Mechanisms of crustacean egg hatching: Evidence for enzyme release by crab embryos
During the summer of 1989, we examined mechanisms of egg hatching in three species of brachyurans that occupy different habitats as adults near Beaufort, North Carolina, USA:Neopanope sayi (Smith) (subtidal), Uca pugilator (Bosc) (intertidal) and Sesarma cinereum (Bosc) (supratidal). Results of casein assays indicated that embryos of all species release proteolytic enzymes near the time of egg hatching. Species differences in specific enzyme activity were suggested, with increased activity in the more terrestrial crabs. Embryos of N. sayi released enzymes several hours before larval release by the female, while U. pugilator and S. cinereum released enzymes closer to the time of larval release; enzyme release coincided roughly with time of egg-membrane breakage in all species. Direct observations of hatching showed a sequence of outer-membrane breakage apparently followed by inner-membrane breakage and emergence of the larva. Egg volumes increased most during early and/or mid-stages of development, with a marked slowing of the increase during the several days before hatching. Thus, a gradual osmotically-driven increase in water content may also be involved in egg hatching. © 1991 Springer-Verlag.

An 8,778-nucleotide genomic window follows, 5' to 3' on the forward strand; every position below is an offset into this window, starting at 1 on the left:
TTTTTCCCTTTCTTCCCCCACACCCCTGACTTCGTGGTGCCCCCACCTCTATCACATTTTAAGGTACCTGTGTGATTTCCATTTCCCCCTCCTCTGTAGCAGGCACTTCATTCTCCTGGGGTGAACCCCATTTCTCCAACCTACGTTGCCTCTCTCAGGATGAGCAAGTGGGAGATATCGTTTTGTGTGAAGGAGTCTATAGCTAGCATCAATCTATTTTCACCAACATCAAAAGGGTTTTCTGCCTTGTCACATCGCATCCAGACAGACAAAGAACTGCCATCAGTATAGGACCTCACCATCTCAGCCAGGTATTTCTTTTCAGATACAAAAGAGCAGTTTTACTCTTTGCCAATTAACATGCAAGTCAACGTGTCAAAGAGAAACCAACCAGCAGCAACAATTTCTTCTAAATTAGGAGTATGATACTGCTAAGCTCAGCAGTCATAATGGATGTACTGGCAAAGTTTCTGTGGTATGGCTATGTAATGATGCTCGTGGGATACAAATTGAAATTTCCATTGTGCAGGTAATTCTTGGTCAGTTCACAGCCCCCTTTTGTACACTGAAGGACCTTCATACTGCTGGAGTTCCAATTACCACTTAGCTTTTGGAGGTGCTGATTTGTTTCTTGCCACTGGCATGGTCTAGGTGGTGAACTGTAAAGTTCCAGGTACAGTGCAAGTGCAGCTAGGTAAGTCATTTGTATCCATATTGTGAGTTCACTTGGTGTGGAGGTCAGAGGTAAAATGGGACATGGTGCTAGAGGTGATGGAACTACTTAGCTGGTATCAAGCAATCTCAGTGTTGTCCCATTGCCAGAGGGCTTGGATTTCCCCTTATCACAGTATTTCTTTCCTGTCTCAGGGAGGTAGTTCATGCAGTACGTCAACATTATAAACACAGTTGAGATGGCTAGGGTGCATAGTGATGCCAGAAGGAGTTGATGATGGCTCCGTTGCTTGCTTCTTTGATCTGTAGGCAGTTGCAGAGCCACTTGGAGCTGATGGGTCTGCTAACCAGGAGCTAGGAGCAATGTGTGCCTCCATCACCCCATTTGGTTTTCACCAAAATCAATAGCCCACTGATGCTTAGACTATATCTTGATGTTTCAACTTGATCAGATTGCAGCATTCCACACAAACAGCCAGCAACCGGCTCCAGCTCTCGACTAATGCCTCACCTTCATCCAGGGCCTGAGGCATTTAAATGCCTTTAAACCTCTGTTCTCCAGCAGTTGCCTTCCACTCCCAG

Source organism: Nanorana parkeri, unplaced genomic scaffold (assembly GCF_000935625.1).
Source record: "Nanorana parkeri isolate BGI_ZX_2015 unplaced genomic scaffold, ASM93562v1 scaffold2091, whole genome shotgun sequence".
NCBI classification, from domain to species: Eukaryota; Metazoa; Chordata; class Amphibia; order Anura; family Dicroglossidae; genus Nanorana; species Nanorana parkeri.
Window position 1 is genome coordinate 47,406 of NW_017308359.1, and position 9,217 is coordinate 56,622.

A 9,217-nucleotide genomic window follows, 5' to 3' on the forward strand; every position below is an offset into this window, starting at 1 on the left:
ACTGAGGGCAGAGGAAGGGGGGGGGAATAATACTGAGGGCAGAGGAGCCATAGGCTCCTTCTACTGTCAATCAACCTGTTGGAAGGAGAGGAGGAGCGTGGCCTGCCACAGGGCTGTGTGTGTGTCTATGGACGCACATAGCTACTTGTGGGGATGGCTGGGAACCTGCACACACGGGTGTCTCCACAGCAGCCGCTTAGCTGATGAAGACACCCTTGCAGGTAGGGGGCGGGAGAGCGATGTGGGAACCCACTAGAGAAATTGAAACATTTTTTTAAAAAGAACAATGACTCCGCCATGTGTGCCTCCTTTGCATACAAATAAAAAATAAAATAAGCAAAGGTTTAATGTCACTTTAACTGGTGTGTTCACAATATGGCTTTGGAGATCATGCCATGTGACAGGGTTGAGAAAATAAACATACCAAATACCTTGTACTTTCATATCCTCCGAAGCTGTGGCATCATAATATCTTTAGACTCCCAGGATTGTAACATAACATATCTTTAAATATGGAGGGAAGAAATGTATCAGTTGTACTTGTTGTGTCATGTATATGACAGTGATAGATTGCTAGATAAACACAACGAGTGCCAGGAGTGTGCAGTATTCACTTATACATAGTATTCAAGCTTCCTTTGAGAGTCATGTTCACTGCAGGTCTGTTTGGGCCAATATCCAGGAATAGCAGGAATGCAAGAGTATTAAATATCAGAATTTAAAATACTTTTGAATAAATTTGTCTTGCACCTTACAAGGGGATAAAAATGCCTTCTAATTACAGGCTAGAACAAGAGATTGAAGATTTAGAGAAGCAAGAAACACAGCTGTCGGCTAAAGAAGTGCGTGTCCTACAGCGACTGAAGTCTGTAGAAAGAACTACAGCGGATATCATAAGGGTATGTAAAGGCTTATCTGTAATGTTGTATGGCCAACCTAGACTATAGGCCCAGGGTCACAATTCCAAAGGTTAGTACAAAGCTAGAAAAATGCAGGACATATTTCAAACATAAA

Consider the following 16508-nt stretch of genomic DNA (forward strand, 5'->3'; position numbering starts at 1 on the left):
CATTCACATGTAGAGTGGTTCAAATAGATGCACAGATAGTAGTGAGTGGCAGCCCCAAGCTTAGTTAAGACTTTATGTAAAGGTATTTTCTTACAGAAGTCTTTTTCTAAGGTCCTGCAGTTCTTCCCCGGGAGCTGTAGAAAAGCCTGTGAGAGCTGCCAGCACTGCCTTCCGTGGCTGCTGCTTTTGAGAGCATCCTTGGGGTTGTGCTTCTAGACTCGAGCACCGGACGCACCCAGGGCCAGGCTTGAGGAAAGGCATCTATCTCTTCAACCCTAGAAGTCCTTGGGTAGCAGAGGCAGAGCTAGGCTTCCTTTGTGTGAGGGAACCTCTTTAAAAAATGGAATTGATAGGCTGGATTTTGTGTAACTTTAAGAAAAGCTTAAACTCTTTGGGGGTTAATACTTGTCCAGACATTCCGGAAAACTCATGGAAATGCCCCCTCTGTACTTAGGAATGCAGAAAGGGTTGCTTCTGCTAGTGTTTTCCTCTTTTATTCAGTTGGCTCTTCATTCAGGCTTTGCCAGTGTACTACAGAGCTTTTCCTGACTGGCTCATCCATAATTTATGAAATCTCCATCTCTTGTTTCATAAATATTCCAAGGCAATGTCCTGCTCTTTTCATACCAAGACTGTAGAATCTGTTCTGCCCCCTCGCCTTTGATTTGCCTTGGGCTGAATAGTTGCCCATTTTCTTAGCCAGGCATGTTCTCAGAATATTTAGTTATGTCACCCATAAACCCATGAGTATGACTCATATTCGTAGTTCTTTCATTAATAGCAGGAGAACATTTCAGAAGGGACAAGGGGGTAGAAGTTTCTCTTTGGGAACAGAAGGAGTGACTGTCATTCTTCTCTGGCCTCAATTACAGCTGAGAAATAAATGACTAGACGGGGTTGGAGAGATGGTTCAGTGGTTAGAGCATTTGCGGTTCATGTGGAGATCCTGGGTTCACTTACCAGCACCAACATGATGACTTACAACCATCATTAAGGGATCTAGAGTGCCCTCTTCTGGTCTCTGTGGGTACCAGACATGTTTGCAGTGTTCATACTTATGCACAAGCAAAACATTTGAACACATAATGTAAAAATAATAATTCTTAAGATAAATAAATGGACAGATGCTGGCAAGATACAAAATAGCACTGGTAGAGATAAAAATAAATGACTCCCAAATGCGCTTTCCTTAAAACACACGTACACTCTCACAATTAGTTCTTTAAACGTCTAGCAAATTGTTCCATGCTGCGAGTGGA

De Vries, MC; Forward, RB
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